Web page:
Admittedly, the council has said it won’t let people in – but it’ll take more than that to keep the good people of Newport from their rightful payday.
It is a little sad for Mr Howells that he didn’t have a backup (him being an IT type and all) although, to be charitable, he’d already whipped the pictures, documents and other things off.
It is hard not to giggle when one sees that the BBC concludes its report on the affair by asking Mr Howells what he thinks about bitcoin now.
Oh, he says, It’s going to continue to appreciate in value:
It seems the qualifications for being a broadcast pundit on bitcoin is to have accidentally lost four million quids’ worth of the stuff because you didn’t even know they were there.
One is the valuation, of course: that’s going to get messy, so good luck if you’re in for the ride.
Another is that there’s a bitcoin payroll service. No, really there is. Canadian company Wagepoint is adding bitcoin capabilities to its local service, with the US coming early next year.
And, like any payroll services company, Wagepoint will manage a company’s wages and ship regular remuneration to its employees – but in bitcoin.
One day, this will make sense. One day, a bitcoin will be worth much the same this month as it was last month. One day, you’ll be able to pay your mortgage, buy your pasta and give your children their pocket money in bitcoin. On that day, getting some or all of your salary in bitcoin will make a lot of sense.
That day is not today. Only a drug-crazed okapi in a purple waistcoat would think otherwise. John Law is not that okapi.
So, why? And how?
No, not how you run a bitcoin payroll service, that’s simple enough. In any case, it’s not really a bitcoin payroll service, in the sense that it moves bitcoin from an employer to an employee; it’s an automatic conversion service.
Wagepoint scoops off a percentage of the worker’s net wages after the employer has paid them to Wagepoint, converts them through a deal with a bitcoin exchange, and passes the bitcoin along to the employee’s private wallet.
That’s nothing here the employee couldn’t do for themselves, with the exception that Wagepoint has done a deal with the exchange for a better rate than an individual employee could get off the peg.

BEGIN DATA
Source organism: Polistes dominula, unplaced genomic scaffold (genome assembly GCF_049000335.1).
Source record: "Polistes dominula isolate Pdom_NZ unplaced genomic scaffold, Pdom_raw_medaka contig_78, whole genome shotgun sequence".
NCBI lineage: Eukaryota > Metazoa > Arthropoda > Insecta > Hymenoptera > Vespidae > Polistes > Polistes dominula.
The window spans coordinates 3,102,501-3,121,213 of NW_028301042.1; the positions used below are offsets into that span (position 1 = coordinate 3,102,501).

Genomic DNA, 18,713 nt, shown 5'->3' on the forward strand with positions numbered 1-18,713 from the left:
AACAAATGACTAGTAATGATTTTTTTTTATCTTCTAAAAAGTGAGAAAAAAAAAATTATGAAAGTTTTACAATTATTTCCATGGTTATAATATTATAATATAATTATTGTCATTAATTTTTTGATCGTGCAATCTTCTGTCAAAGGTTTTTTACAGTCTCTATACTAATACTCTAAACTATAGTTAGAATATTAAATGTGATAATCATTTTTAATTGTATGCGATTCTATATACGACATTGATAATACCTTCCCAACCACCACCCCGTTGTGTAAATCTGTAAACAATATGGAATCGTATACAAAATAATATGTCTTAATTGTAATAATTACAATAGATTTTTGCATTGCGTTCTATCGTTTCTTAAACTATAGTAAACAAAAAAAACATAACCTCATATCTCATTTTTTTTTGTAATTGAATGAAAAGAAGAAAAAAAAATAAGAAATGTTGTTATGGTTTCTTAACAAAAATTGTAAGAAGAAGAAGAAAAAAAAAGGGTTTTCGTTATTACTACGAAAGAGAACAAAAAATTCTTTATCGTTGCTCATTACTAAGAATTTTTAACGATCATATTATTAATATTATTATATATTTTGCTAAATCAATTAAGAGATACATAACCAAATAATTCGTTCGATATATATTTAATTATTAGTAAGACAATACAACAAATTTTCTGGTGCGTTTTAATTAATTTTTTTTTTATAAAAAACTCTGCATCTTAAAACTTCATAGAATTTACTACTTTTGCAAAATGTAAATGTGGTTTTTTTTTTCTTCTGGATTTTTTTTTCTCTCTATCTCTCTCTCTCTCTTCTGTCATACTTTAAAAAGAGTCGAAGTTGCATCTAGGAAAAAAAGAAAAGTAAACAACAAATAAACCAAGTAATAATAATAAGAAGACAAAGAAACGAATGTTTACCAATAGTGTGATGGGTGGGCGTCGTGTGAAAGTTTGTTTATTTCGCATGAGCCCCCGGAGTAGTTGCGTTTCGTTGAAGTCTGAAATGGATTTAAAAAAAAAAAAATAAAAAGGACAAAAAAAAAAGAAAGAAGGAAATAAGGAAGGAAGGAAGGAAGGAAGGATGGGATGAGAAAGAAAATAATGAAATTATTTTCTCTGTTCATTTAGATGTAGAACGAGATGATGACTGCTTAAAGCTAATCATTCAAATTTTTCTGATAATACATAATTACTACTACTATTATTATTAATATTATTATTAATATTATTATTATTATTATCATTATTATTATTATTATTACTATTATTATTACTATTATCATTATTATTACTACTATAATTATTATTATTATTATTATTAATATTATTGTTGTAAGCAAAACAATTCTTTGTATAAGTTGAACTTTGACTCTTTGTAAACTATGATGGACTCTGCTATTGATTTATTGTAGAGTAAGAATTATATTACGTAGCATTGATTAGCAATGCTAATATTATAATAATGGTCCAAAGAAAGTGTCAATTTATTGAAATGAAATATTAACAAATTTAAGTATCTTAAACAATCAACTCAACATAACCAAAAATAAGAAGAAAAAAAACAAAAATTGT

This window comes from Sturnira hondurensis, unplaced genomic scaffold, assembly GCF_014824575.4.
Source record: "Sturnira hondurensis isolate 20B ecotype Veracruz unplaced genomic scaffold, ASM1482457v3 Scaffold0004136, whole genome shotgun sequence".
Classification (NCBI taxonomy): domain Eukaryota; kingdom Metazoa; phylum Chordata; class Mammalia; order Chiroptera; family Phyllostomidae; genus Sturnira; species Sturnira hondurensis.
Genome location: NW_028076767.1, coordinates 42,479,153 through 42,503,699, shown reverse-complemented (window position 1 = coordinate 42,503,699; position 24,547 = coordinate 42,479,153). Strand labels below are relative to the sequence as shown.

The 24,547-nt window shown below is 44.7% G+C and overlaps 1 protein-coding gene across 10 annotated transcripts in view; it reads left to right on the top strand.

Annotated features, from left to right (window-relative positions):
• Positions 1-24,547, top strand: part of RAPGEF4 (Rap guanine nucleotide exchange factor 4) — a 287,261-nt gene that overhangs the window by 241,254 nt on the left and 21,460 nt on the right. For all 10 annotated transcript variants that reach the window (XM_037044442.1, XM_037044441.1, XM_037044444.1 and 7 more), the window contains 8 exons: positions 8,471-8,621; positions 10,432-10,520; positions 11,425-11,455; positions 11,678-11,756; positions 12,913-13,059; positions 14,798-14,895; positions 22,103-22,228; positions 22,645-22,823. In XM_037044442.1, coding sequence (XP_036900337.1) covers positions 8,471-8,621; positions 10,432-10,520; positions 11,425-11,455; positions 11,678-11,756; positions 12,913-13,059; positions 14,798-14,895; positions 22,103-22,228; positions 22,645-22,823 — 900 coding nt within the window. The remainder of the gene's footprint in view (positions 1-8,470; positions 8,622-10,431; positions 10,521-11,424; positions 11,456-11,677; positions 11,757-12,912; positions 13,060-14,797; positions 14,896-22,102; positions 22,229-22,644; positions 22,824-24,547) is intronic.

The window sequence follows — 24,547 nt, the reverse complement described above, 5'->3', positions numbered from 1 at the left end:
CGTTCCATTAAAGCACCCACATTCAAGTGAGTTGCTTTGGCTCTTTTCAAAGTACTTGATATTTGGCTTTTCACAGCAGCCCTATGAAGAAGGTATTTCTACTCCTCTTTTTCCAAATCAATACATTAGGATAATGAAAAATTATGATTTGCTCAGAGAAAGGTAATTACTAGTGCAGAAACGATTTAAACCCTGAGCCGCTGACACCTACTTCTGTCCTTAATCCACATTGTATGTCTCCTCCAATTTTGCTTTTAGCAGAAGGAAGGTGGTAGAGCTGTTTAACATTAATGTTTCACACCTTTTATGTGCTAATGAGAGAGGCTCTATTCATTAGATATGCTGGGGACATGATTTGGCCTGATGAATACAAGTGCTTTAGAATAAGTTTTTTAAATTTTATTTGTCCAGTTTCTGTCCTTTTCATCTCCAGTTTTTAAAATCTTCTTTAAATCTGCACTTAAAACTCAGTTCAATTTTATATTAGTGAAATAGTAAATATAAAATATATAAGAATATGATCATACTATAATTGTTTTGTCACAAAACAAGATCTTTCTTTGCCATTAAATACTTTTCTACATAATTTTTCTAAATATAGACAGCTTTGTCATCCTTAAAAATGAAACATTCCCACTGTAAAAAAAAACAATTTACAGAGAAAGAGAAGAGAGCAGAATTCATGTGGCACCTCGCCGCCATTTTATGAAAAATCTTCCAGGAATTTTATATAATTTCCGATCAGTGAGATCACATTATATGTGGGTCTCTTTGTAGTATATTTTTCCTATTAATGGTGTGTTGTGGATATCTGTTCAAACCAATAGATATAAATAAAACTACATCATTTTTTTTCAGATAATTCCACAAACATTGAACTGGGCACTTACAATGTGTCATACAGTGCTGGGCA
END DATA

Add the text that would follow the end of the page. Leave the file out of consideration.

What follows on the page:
None of which explains the 'why'.
“It’s like stock options,” says the company – only it isn’t. Stock options are tied to the book value of a company in a generally-accepted way, and are part of the great wonderland of corporate finance and taxation that everyone understands. Bitcoin is none of those things.
Of course, there’s nothing to stop companies handing out bitcoin to its employees. Rather fun, in a way.
But in the name of okapis in rehab everywhere, please do it in a way that makes sense in light of bitcoin’s grotesque volatility, uncertain legal status and general experimentation.
The payroll is no place for any of that stuff. If you want to bung a chunk of your salary into bitcoin, then go ahead – but please, don’t do it automatically.
Wagepoint disagrees. It describes its Wagepoint Pay service as a “FUN, incredibly awesome, fully automated and cloud-based payroll software”.
Ah, "FUN". In capital letters. That explains it.
John Law doesn’t think you can have automatic fun. Automatic is for stuff that isn’t fun – that’s rather the idea.
That’s why you have direct debits for your insurance and your water bill, but take your cash to the bookie on a Saturday afternoon to judiciously place them on the nag of your choice. That’s how to have fun.
You may disgree, but one thing is certain – it beats digging through somebody else’s decomposing underwear in Newport on a late November night.
The things bitcoin makes people do.
John Law is an 18th century Scottish entrepreneur, financial engineer and gambler. Having reformed the French economy, invented paper currency, state banks, the Mississippi Bubble and other ideas essential to modern economics, he took three hundred years off in a small cottage outside Bude. He has returned to write for CoinDesk on the foibles of digital currency.
The leader in news and information on cryptocurrency, digital assets and the future of money, CoinDesk is a media outlet that strives for the highest journalistic standards and abides by a strict set of editorial policies. CoinDesk is an independent operating subsidiary of Digital Currency Group, which invests in cryptocurrencies and blockchain startups. As part of their compensation, certain CoinDesk employees, including editorial employees, may receive exposure to DCG equity in the form of stock appreciation rights, which vest over a multi-year period. CoinDesk journalists are not allowed to purchase stock outright in DCG.